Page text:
The ‘dead’ of night—why do we call it that? On a bench at the edge of the world in Wisconsin, I am trying to make something of the fact that I feel haunted. Autumn and the lake has not yet frozen. I’m thinking about my old name, Ilse, which begins with the first person—i-i-i—but in certain typefaces looked like a double-L, like llamo, me llamo llse, and I hated it for that, for being unreadable in that way. Whoever she is, neither dead nor alive, I feel guilty for her absence. Dear starlight, dear runny yolk. Dear Orion. Dear i-i-i. Dear certain dynamics of pulse. Dear pulse. Dear my entire sense of being a man. Dear matter.
When is an opposite an absence? When I finally introduce light, I want to be loved for it. I want to stare out into a crowded room, the spotlight so blinding I have the feeling of being alone even though I’m not, when someone shouts from the back of the room, “What do you love?” I tell the room how much I love to fall asleep in the presence of others. I. I tell this entire bright-dark full-empty room about the time I fell asleep at an Aretha Franklin concert, not because I was bored, but because I wasn’t.
By the time I encounter the findings from the German study, I already know that I experience depression as color and light receding. Not “the blues” at all, but grey. What I want to know is whether this is an absence or an opposite. I have found that being a man is a lot closer to being a girl than one might realize. Researchers find that for people with depression, visual perception suffers across the board. Starlight washed out. Tell me something new.
I go to a performance on campus. Ushers shoulder the crowd into a tight ring. At the end of their performance, in the dark, Cassils cannot find the door, so they circle around the room instead. Tripping over backpacks, stumbling disoriented, hands covered in clay from pummeling. They exit through the wrong door into fluorescent lights. Students look up, startled at the sight of a nearly naked artist covered in clay, neither he nor she quite right.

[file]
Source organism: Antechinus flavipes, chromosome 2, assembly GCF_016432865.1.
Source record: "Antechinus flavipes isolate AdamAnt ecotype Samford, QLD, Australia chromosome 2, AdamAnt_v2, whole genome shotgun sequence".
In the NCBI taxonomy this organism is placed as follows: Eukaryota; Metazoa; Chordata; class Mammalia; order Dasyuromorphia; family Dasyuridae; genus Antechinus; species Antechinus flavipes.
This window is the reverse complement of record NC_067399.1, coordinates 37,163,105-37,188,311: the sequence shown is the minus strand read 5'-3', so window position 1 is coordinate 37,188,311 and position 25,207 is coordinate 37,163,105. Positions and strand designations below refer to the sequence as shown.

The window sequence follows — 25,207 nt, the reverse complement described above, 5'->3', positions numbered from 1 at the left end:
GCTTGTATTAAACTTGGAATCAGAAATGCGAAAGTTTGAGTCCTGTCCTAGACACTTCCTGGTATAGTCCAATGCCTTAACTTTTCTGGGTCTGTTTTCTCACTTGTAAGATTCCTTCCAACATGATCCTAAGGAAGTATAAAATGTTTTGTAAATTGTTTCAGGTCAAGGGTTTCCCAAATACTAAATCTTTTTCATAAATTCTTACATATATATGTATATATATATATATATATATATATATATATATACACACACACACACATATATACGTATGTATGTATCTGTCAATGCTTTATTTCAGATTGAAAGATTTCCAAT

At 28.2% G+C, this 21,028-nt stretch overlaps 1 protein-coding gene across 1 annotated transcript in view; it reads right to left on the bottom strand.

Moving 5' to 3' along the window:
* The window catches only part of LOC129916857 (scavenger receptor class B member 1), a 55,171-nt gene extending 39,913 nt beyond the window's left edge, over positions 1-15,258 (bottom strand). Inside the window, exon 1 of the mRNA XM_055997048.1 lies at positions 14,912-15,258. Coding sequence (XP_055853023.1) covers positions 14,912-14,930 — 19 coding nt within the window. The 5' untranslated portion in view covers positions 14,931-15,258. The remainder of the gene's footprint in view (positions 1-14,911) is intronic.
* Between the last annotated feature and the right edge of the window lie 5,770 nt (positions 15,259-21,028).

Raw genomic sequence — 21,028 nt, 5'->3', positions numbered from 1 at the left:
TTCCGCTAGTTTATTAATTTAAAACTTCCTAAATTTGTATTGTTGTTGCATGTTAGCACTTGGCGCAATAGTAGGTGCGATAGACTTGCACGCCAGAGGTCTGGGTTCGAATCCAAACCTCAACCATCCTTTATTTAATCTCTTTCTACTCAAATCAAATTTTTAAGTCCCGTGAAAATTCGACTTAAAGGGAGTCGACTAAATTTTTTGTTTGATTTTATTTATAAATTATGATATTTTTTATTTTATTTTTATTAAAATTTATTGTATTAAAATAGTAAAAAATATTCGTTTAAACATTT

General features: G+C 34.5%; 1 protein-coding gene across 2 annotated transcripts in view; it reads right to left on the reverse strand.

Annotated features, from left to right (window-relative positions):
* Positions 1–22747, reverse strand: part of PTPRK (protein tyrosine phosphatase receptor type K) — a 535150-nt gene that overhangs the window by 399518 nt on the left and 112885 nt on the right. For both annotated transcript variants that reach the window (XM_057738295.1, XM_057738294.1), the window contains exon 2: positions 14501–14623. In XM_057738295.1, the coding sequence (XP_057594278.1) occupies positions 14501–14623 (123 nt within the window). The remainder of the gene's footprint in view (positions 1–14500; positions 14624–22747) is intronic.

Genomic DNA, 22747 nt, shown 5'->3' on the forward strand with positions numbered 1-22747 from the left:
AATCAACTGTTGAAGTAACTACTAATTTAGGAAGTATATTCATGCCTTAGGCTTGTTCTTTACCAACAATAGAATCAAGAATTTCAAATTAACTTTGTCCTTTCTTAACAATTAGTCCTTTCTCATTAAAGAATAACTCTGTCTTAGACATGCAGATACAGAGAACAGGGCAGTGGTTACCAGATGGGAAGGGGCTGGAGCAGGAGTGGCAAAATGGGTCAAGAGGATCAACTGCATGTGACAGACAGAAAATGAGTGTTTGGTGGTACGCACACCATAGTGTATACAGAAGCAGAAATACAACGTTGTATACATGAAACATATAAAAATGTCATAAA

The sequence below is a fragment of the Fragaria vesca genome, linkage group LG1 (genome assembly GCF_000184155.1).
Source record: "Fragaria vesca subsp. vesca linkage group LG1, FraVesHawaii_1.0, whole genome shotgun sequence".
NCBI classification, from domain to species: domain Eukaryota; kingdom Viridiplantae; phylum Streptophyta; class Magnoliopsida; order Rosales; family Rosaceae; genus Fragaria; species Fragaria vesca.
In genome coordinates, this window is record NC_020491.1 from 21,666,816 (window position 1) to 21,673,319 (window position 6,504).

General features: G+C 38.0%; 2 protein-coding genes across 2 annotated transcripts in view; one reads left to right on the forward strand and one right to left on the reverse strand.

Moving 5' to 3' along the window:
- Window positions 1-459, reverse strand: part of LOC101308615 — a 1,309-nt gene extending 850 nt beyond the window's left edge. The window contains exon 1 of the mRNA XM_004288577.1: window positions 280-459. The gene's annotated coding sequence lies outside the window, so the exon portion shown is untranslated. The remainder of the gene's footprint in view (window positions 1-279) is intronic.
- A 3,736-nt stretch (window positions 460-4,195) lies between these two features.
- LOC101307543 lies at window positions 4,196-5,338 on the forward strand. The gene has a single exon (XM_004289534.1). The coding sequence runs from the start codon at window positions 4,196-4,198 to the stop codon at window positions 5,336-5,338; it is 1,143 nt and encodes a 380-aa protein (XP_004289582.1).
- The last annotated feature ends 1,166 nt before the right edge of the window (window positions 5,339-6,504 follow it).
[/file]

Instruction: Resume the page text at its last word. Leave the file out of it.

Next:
When I walk out of the theater into the evening, Orion greets me, so much lower now, when only a few months ago the hunter was directly overhead. I read somewhere that a person needs to see exactly four hundred and fifty stars in order to be moved by it, to really feel infinite. That a dozen or even a hundred is not enough. I lean against a cold wall, looking up. Orion is only seven stars. Is this why I don’t feel infinite? Light pollution?
Restif de la Bretonne, who called himself the “owl,” wandered Paris after dark, declaring, “Everything belongs to me in the night.” I know the night does not belong to me. Even me llamo does not belong to me. I’m a girl, I’m a boy. Hunter and the hunted.
That night, I dream I am moving around a lake in darkness, clinging to the back of a boat. The current swirls me around and I am trying to dock in the exact same spot I slipped into the water. The current makes it difficult.
In the morning, I read about the International Dark Sky Association and their fight against the urbanization of the sky. I want to know if they have meetings but it seems they don’t, only a webpage that glows in daylight. I learn about “light trespass” which is not, as it might sound, a soft or slight violation, but rather, the cast of light where it is undesired. I want your light, which also does not belong to me. I want to stand close enough to feel it.
Why do we remember what we remember? Why is it scary to let another person get used to us? Why do some endurances need so many interruptions? Hole’s the size of this entire world.
Is it ever exhilarating to arrive somewhere new in the dark? Darkness offers to exempt us from certain things, like belonging to our surroundings. As though what we cannot see cannot see us.
And then sometimes light is the absence. I sit in a window of a café, shoveling a curtain around in front of me to maximize the washout of sunlight; I want to cook myself, my nervous feelings. The girl next to me dips her toast into runny yolk, and I hate runny yolk, hate the way the sun makes it fluoresce, hate that I can’t stop looking, can’t dull it, can’t look away, I can’t stop the absence. I hate the way people forget to argue fairly, and the runny yolk: I hate runny.
I spend an entire weekend trying to draw a crack of light under a door.
Day after Christmas, I walk along the river the way the river lets me walk along it. A warm and empty intersection. Roll through empty streets, a dark blue sky. The stoplights blinking yellow empty yellow empty yellow. I do mind stopping in an empty intersection, but I can’t say exactly why. There must be a good reason.